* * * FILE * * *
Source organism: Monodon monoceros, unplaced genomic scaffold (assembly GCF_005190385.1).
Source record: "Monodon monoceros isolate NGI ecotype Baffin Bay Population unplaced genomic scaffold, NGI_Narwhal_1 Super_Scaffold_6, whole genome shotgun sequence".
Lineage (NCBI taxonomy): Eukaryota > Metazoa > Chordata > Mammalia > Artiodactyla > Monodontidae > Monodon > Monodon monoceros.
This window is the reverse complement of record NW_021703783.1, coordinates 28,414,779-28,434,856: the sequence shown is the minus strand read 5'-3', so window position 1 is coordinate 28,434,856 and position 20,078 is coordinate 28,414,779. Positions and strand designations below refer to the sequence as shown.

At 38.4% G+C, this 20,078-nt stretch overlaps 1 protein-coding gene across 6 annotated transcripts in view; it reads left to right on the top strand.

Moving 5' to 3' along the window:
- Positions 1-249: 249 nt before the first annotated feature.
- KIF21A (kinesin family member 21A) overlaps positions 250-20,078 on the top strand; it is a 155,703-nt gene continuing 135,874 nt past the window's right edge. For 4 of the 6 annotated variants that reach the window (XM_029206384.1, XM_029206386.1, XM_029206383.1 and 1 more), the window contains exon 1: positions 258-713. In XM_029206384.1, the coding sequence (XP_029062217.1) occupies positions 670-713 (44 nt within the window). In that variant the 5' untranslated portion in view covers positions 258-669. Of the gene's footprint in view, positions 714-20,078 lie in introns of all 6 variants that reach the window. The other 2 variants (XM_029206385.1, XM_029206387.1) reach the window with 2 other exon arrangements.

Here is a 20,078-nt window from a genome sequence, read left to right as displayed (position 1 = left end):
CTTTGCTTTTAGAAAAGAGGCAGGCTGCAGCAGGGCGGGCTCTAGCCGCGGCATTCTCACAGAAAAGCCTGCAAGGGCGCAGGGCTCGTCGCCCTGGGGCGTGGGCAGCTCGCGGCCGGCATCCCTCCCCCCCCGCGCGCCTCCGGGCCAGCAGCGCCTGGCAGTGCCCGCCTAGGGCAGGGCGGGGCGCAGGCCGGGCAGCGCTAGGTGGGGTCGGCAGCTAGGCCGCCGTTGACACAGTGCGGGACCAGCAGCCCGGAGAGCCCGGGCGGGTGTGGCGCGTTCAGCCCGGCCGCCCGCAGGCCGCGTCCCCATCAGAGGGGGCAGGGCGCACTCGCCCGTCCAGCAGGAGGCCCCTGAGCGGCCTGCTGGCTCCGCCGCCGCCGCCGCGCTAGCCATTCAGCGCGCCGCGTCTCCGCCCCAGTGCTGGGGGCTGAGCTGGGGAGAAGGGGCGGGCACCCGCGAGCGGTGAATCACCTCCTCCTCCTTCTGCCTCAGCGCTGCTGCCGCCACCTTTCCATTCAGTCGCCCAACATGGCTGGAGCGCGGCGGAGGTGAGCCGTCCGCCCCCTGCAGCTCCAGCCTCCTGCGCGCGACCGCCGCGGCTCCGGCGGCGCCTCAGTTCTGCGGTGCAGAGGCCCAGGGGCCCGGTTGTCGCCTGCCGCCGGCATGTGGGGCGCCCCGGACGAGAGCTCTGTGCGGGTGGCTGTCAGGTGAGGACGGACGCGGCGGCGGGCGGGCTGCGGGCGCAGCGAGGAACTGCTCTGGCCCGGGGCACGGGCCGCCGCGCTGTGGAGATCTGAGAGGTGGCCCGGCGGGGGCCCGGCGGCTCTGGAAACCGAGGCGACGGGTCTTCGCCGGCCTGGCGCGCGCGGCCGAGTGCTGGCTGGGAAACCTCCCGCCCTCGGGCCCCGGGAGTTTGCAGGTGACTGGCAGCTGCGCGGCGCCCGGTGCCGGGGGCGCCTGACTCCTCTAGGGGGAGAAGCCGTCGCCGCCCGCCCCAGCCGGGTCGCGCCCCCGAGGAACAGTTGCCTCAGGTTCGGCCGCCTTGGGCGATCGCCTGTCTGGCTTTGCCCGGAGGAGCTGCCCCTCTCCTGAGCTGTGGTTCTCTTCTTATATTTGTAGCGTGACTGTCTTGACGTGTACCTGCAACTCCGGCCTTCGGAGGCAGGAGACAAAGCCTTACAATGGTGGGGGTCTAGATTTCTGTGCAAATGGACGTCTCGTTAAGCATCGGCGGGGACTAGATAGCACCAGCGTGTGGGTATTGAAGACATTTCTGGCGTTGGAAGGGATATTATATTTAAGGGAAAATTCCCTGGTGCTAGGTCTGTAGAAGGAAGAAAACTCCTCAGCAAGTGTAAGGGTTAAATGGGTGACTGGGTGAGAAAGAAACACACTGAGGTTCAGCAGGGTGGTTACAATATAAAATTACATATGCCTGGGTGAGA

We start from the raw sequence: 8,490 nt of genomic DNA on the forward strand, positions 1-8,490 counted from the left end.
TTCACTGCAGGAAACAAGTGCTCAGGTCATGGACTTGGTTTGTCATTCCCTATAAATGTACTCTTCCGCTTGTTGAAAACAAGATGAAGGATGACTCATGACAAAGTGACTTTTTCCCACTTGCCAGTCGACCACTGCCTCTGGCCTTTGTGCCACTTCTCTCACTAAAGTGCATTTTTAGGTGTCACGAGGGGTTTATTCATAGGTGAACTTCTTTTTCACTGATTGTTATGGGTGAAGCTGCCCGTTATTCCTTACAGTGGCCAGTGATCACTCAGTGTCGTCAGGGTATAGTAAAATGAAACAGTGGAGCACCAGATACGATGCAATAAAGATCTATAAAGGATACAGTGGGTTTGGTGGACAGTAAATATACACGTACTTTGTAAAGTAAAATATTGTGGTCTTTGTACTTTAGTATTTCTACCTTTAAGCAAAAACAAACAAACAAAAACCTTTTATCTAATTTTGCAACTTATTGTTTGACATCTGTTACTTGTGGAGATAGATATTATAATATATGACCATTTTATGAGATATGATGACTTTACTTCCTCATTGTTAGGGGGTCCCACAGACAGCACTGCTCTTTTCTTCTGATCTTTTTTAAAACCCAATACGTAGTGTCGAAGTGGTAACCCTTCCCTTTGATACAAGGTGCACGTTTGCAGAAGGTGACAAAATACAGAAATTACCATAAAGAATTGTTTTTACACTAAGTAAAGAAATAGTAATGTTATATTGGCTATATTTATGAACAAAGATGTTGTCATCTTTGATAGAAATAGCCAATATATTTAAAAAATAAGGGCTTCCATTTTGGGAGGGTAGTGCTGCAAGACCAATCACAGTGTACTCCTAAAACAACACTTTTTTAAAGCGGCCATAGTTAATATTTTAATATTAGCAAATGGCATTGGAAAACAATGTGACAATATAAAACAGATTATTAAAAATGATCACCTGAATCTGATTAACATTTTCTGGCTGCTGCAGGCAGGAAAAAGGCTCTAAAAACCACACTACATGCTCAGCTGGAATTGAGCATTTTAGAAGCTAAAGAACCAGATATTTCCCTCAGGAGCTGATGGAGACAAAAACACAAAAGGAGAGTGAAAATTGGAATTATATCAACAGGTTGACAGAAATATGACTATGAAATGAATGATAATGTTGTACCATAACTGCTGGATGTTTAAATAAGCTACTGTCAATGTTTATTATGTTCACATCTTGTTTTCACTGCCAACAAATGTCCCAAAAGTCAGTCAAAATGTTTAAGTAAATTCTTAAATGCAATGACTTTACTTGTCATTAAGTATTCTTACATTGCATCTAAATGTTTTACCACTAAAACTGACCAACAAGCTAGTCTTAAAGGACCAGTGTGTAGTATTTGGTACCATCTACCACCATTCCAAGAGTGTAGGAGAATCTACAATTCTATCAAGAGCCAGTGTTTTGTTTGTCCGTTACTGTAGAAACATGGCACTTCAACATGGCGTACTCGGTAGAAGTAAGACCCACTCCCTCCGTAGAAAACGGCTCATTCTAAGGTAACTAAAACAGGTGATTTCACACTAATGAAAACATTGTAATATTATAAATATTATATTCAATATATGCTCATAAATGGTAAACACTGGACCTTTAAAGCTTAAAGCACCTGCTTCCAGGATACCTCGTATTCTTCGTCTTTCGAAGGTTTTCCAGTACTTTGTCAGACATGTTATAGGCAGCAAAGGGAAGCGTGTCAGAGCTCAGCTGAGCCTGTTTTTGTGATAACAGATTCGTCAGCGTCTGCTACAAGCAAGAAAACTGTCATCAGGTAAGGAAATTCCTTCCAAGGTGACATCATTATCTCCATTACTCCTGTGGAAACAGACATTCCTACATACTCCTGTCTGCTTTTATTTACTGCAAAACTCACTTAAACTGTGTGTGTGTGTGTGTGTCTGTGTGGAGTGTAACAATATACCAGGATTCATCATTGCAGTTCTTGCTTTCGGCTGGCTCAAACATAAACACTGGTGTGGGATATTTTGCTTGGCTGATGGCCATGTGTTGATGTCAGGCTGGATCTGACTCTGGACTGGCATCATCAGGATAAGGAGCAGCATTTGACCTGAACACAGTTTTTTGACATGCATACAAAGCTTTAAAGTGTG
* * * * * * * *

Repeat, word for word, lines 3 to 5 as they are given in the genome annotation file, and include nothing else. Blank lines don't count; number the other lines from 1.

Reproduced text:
Lineage (NCBI taxonomy): Eukaryota > Metazoa > Chordata > Mammalia > Artiodactyla > Monodontidae > Monodon > Monodon monoceros.
This window is the reverse complement of record NW_021703783.1, coordinates 28,414,779-28,434,856: the sequence shown is the minus strand read 5'-3', so window position 1 is coordinate 28,434,856 and position 20,078 is coordinate 28,414,779. Positions and strand designations below refer to the sequence as shown.

At 38.4% G+C, this 20,078-nt stretch overlaps 1 protein-coding gene across 6 annotated transcripts in view; it reads left to right on the top strand.